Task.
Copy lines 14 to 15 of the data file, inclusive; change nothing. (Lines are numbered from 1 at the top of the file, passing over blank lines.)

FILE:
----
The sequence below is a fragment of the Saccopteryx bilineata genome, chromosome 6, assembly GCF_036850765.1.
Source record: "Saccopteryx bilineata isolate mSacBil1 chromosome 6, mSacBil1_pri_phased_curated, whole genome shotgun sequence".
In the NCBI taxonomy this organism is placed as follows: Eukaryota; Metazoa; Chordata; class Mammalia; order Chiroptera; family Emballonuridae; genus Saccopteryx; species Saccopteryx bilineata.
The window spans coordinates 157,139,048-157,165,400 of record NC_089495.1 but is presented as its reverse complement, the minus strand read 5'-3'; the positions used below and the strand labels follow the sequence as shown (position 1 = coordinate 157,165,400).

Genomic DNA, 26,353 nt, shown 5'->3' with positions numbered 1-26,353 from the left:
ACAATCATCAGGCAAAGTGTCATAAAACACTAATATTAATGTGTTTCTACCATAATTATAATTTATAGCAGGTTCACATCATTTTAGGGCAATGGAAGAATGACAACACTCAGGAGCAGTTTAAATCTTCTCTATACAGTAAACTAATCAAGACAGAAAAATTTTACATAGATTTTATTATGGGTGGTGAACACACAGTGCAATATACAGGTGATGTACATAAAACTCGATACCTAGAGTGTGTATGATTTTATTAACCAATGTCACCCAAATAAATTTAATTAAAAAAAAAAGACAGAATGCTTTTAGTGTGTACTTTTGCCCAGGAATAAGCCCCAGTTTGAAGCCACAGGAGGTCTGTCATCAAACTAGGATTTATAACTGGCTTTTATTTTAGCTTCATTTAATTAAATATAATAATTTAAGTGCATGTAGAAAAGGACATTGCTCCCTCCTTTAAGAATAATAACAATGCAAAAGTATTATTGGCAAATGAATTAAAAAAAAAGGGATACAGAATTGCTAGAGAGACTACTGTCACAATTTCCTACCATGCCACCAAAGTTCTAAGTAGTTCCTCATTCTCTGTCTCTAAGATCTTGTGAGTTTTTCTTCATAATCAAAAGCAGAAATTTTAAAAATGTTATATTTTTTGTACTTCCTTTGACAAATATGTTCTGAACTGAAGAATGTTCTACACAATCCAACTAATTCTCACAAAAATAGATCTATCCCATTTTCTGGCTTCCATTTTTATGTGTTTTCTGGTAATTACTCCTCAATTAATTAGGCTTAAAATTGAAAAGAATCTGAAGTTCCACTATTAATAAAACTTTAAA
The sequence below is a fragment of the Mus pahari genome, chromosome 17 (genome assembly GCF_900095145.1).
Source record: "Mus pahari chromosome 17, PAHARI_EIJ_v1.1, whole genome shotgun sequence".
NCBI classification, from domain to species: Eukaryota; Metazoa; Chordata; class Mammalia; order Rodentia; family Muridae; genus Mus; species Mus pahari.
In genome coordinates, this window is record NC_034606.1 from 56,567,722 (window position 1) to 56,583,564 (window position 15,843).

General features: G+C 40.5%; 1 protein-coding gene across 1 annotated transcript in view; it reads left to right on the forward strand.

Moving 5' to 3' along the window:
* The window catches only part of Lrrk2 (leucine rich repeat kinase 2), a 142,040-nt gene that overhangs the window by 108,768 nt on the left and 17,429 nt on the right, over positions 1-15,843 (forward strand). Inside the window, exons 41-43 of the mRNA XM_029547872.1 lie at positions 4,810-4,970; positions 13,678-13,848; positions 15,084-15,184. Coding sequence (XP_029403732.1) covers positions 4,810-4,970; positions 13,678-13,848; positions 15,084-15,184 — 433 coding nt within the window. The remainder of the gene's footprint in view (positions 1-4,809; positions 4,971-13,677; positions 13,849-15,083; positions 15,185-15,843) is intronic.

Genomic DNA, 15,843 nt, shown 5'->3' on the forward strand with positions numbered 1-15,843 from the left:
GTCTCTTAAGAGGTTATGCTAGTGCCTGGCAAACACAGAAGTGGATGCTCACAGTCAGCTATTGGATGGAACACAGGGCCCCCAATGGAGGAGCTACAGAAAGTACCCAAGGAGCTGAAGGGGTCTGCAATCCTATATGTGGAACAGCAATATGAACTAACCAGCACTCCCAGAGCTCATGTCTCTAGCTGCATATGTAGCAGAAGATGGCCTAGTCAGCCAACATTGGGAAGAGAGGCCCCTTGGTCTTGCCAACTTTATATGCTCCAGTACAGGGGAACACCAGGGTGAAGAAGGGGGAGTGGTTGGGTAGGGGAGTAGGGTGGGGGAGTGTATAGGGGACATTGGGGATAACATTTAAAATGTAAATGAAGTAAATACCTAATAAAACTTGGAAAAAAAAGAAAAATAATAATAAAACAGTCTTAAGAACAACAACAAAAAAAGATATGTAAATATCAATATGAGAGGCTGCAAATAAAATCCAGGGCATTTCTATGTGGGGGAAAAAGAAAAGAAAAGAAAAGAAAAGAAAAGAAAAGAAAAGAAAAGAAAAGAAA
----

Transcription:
Genomic DNA, 15,843 nt, shown 5'->3' on the forward strand with positions numbered 1-15,843 from the left:
GTCTCTTAAGAGGTTATGCTAGTGCCTGGCAAACACAGAAGTGGATGCTCACAGTCAGCTATTGGATGGAACACAGGGCCCCCAATGGAGGAGCTACAGAAAGTACCCAAGGAGCTGAAGGGGTCTGCAATCCTATATGTGGAACAGCAATATGAACTAACCAGCACTCCCAGAGCTCATGTCTCTAGCTGCATATGTAGCAGAAGATGGCCTAGTCAGCCAACATTGGGAAGAGAGGCCCCTTGGTCTTGCCAACTTTATATGCTCCAGTACAGGGGAACACCAGGGTGAAGAAGGGGGAGTGGTTGGGTAGGGGAGTAGGGTGGGGGAGTGTATAGGGGACATTGGGGATAACATTTAAAATGTAAATGAAGTAAATACCTAATAAAACTTGGAAAAAAAAGAAAAATAATAATAAAACAGTCTTAAGAACAACAACAAAAAAAGATATGTAAATATCAATATGAGAGGCTGCAAATAAAATCCAGGGCATTTCTATGTGGGGGAAAAAGAAAAGAAAAGAAAAGAAAAGAAAAGAAAAGAAAAGAAAAGAAAAGAAA